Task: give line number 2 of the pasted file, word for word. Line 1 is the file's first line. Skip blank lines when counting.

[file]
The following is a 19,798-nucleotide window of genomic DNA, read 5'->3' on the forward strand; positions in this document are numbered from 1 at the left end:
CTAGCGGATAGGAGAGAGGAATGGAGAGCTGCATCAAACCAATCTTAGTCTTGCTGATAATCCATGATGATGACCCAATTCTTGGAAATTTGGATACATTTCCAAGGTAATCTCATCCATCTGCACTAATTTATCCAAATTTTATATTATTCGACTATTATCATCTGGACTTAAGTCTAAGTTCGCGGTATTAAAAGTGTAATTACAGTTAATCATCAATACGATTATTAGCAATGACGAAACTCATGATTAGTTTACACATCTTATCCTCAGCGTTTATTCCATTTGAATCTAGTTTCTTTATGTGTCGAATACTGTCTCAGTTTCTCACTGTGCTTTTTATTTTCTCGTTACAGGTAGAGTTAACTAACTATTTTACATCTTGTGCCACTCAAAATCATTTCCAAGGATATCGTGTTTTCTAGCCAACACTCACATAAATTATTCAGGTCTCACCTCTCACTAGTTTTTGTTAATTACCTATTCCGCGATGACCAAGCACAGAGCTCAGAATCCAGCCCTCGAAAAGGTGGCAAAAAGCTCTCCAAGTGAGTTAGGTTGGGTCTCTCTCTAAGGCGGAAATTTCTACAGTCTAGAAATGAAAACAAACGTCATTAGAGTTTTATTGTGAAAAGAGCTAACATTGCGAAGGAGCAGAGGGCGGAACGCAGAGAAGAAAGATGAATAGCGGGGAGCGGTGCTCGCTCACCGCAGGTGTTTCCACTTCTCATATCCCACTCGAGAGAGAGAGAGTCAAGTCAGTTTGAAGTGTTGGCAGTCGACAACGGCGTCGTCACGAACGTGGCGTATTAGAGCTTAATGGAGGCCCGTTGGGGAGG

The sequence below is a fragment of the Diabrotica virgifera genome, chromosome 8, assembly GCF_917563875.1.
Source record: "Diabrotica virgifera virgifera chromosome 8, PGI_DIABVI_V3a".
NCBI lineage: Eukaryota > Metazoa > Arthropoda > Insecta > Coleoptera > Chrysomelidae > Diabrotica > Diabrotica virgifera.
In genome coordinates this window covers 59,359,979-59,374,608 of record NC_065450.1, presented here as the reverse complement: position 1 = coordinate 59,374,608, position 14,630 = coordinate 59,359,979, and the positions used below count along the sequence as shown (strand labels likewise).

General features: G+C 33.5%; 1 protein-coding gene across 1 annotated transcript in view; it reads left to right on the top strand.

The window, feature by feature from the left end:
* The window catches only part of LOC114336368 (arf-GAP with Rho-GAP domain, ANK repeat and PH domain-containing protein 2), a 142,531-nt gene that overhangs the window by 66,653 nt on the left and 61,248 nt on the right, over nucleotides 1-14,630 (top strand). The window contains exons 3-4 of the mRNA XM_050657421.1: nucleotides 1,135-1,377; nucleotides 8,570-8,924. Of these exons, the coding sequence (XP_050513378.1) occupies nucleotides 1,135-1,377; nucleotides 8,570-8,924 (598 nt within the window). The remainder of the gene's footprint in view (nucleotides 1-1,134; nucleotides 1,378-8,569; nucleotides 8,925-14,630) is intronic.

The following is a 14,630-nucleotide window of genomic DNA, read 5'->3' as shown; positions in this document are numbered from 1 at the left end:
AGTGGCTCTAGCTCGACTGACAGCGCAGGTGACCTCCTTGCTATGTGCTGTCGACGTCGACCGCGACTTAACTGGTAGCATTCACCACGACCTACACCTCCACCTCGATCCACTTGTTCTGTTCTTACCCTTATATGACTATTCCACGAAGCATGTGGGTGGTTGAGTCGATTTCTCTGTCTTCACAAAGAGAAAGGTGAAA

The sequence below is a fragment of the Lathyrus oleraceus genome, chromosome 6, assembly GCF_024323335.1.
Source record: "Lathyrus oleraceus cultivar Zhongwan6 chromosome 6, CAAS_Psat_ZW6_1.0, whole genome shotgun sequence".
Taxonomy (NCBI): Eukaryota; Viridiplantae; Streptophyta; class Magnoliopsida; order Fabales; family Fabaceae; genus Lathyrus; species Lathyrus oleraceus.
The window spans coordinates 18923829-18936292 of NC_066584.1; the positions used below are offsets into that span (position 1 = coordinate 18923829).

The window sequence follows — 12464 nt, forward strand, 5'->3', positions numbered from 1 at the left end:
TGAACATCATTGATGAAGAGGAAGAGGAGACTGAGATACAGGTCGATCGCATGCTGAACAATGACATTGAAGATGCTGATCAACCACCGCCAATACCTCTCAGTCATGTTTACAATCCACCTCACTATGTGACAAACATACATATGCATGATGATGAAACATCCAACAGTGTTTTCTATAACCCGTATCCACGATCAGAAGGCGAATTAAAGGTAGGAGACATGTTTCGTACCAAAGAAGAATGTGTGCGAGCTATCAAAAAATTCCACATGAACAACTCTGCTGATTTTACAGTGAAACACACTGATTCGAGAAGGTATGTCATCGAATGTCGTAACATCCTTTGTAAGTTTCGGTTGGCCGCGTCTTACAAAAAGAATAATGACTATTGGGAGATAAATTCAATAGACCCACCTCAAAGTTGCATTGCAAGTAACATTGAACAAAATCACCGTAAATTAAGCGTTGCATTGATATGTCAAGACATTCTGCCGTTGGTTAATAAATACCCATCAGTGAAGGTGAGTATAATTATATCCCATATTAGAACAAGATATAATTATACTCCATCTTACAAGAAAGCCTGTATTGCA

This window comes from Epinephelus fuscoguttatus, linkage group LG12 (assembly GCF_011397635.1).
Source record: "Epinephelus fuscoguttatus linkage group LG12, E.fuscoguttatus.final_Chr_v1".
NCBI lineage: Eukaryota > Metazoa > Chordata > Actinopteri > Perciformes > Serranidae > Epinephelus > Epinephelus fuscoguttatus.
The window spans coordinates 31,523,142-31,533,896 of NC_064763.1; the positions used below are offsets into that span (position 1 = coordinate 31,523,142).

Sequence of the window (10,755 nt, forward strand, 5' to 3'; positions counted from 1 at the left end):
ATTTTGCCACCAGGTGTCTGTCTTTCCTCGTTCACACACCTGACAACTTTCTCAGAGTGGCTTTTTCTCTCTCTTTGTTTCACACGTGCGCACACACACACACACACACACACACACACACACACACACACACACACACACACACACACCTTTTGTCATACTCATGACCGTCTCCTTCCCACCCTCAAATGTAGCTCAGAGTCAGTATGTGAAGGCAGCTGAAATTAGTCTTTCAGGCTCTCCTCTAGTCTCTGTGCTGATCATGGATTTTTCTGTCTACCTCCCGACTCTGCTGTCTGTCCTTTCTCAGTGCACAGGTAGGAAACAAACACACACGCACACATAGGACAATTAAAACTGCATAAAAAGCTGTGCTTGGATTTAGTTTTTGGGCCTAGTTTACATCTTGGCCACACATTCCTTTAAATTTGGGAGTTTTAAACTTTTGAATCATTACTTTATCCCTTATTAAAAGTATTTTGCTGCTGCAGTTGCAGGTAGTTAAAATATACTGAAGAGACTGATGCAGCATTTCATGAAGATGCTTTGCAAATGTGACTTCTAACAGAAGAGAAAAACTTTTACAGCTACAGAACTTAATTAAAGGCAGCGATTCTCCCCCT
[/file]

CTAGCGGATAGGAGAGAGGAATGGAGAGCTGCATCAAACCAATCTTAGTCTTGCTGATAATCCATGATGATGACCCAATTCTTGGAAATTTGGATACATTTCCAAGGTAATCTCATCCATCTGCACTAATTTATCCAAATTTTATATTATTCGACTATTATCATCTGGACTTAAGTCTAAGTTCGCGGTATTAAAAGTGTAATTACAGTTAATCATCAATACGATTATTAGCAATGACGAAACTCATGATTAGTTTACACATCTTATCCTCAGCGTTTATTCCATTTGAATCTAGTTTCTTTATGTGTCGAATACTGTCTCAGTTTCTCACTGTGCTTTTTATTTTCTCGTTACAGGTAGAGTTAACTAACTATTTTACATCTTGTGCCACTCAAAATCATTTCCAAGGATATCGTGTTTTCTAGCCAACACTCACATAAATTATTCAGGTCTCACCTCTCACTAGTTTTTGTTAATTACCTATTCCGCGATGACCAAGCACAGAGCTCAGAATCCAGCCCTCGAAAAGGTGGCAAAAAGCTCTCCAAGTGAGTTAGGTTGGGTCTCTCTCTAAGGCGGAAATTTCTACAGTCTAGAAATGAAAACAAACGTCATTAGAGTTTTATTGTGAAAAGAGCTAACATTGCGAAGGAGCAGAGGGCGGAACGCAGAGAAGAAAGATGAATAGCGGGGAGCGGTGCTCGCTCACCGCAGGTGTTTCCACTTCTCATATCCCACTCGAGAGAGAGAGAGTCAAGTCAGTTTGAAGTGTTGGCAGTCGACAACGGCGTCGTCACGAACGTGGCGTATTAGAGCTTAATGGAGGCCCGTTGGGGAGG